Major red flags that your boss is a tool

Here are some warning signs you that a job is going to suck worse than being unemployed – and how I experienced them all in a single job interview.

A bad working relationship with your boss can be a career damaging situation. Whether you get out before the axe falls or are fired because of it, it’s emotionally painfully, stressful and can harm your professional reputation.

The best way to avoid it altogether is to spot the signs of a bad boss before you even take the job. Here are some red flags to watch for in the interview that you probably shouldn’t take the job.

Major warning signs that your boss is a tool

  • They are late and unapologetic. This shows a serious disrespect for your time as a professional.
  • They haven’t prepared for the interview at all. You’ve taken the time to come in and meet, the least they could do is read your resume before the interview.
  • The workplace is a cult and they would rather talk about how all candidates are just desperate to work there than actually treat you as an individual.
  • They read their emails or check their phone while you’re talking to them.
  • Your gut tells you to get out. Get out now.

Here’s an illustrated example of how I experienced all of these and more in a single job interview.

They’re late for the interview and unapologetic. I once interviewed for a travel marketing company that had a small office with no reception area. You came out of the elevators right up to the reception desk. I arrived five minutes early, and killed time looking at the pictures on the wall. They seemed to all be of the owner/founder of the company at various locations around the world.

About fifteen minutes later (so I’d been cooling my heels for twenty now, trying not to look awkward) a woman breezed by me without slowing down and said, “She’ll be with you in a moment.” It was at least another ten minutes before my actual interviewer emerged and greeted me without even a token nod to the fact that I’d been standing in a hallway for half an hour and led me to a meeting room.

That’s just discourteous. It’s a bad sign.

They haven’t prepared for the interview. When we sat down at the conference table, the woman picked up my resume and began to read it, apparently for the first time. To break the silence, I attempted to make some small talk. She held up the hand that wasn’t holding the resume and said without looking up, “Just a minute.”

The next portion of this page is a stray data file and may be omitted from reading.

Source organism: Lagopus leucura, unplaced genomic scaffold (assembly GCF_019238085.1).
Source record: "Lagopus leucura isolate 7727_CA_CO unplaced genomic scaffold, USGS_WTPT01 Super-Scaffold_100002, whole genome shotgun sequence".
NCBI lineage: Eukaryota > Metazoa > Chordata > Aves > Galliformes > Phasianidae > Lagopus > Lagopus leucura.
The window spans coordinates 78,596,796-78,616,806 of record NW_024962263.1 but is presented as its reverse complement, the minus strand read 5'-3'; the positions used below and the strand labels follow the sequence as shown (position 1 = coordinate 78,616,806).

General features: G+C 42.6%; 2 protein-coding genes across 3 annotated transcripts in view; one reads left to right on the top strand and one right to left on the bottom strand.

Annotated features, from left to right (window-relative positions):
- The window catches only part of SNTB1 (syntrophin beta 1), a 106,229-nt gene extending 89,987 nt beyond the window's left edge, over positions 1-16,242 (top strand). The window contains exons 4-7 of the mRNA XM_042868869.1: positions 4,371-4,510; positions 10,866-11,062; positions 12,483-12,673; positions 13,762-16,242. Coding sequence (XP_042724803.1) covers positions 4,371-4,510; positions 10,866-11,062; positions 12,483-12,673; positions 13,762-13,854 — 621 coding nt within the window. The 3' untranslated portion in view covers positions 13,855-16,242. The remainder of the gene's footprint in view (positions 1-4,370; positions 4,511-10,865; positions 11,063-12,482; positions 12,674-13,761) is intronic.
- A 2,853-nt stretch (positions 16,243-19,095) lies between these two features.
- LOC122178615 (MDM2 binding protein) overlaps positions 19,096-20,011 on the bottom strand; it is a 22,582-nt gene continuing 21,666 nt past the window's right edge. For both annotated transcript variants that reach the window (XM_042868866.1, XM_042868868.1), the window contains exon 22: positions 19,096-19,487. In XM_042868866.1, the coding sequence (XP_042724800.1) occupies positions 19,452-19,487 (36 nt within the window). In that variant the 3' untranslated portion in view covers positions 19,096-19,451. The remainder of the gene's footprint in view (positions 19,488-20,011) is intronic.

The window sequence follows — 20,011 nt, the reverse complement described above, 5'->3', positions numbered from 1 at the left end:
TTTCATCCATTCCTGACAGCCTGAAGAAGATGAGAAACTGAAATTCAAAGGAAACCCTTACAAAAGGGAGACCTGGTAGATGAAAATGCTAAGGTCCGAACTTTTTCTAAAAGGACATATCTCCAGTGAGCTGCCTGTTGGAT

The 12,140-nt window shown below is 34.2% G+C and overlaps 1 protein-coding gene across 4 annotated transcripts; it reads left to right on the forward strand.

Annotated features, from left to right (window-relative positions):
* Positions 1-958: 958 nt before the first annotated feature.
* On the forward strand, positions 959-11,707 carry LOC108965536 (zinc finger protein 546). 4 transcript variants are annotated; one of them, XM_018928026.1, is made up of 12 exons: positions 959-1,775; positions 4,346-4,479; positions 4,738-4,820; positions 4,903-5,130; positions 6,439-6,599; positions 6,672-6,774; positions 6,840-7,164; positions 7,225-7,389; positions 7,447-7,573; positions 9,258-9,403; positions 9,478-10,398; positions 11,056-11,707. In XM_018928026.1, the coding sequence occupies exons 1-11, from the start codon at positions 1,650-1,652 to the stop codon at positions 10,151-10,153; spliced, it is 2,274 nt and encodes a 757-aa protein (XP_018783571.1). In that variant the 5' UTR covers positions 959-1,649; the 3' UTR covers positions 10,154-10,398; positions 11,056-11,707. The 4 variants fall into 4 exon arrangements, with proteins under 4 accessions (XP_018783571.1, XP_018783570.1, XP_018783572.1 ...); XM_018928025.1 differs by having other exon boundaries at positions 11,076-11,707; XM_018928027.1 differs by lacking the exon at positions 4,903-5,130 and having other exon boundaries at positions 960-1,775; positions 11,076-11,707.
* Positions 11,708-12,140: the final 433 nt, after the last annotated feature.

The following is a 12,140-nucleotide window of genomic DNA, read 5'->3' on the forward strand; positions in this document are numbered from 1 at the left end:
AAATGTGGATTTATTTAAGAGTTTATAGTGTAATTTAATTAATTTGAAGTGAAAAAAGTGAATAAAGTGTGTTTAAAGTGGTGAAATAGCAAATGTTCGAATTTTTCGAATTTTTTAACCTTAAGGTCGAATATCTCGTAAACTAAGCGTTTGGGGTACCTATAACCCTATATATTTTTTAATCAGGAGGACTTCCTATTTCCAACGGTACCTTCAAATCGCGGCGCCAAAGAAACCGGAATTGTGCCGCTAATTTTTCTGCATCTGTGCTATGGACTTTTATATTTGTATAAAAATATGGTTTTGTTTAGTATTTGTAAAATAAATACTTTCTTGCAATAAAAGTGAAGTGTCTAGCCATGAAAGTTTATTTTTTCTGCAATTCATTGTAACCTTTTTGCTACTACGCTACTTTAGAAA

I’ve researched this company, come up with a few creative ideas of how I could make it more successful, dressed up, and crossed town full of enthusiasm. I’ve been in your office for forty minutes, we haven’t yet spoken, and I already hate you.

They assume you’d be desperate to work there.
When she finally lowered the resume and looked at me it was to say, “I’m meeting with many people about this position, so we’ll have to make this quick. Tell me five reasons why you want this job.”

Of course, at this point I wanted to say, “I can’t even think of one.” But I am a professional and that would have reflected poorly on me. I gave some standard answers about believing in the product, liking the brand, seeing areas where I could make a significant contribution.

She didn’t look satisfied – or even as though she was assessing the relevance of my response. She was counting. She said: “That’s only three.” Bad sign.

It’s a cult. “What about [Founder’s Name]? Everyone wants the opportunity to work for him. We turn down requests for unpaid internships weekly.”

I had a flashback to the framed picture of [Founder’s Name] up and down the hallways. Red flag. “Yes,” I said. “He seems like a well-travelled and inspirational leader.” I had never heard of the guy except in the About Us page of the company’s website when boning up for the interview.

“So, it’s travel. Of course, everyone wants to work in travel,” she said looking down at her phone and scrolling the screen.

That’s twice now in less than a minute I’ve been accused of being an anonymous candidate wanting what “everyone wants.” What I haven’t been asked is anything about those contributions I mentioned that I felt I could make, my past accomplishments, experience, skills or ideas. Bad sign.

You walk out with a huge negative feeling. The excitement and enthusiasm I had started out with that morning was gone. Job interviews can be nerve wracking, but they usually create an adrenalin rush for the potential of a fresh start, new challenges. This left me feeling deflated.

I can’t even remember if we discussed next steps in the hiring process. I just wanted to get out and never come back. The wait for the elevator back down was the longest of my life. I asked a guy passing me in the hallway if there were stairs I could use. He glanced at me startled, but didn’t slow down or respond.

I don’t even know what that’s about, but it seems like another huge red flag.

I didn’t get the job, and if I had, I wouldn’t have taken it. Being broke sucks. This would have sucked more.

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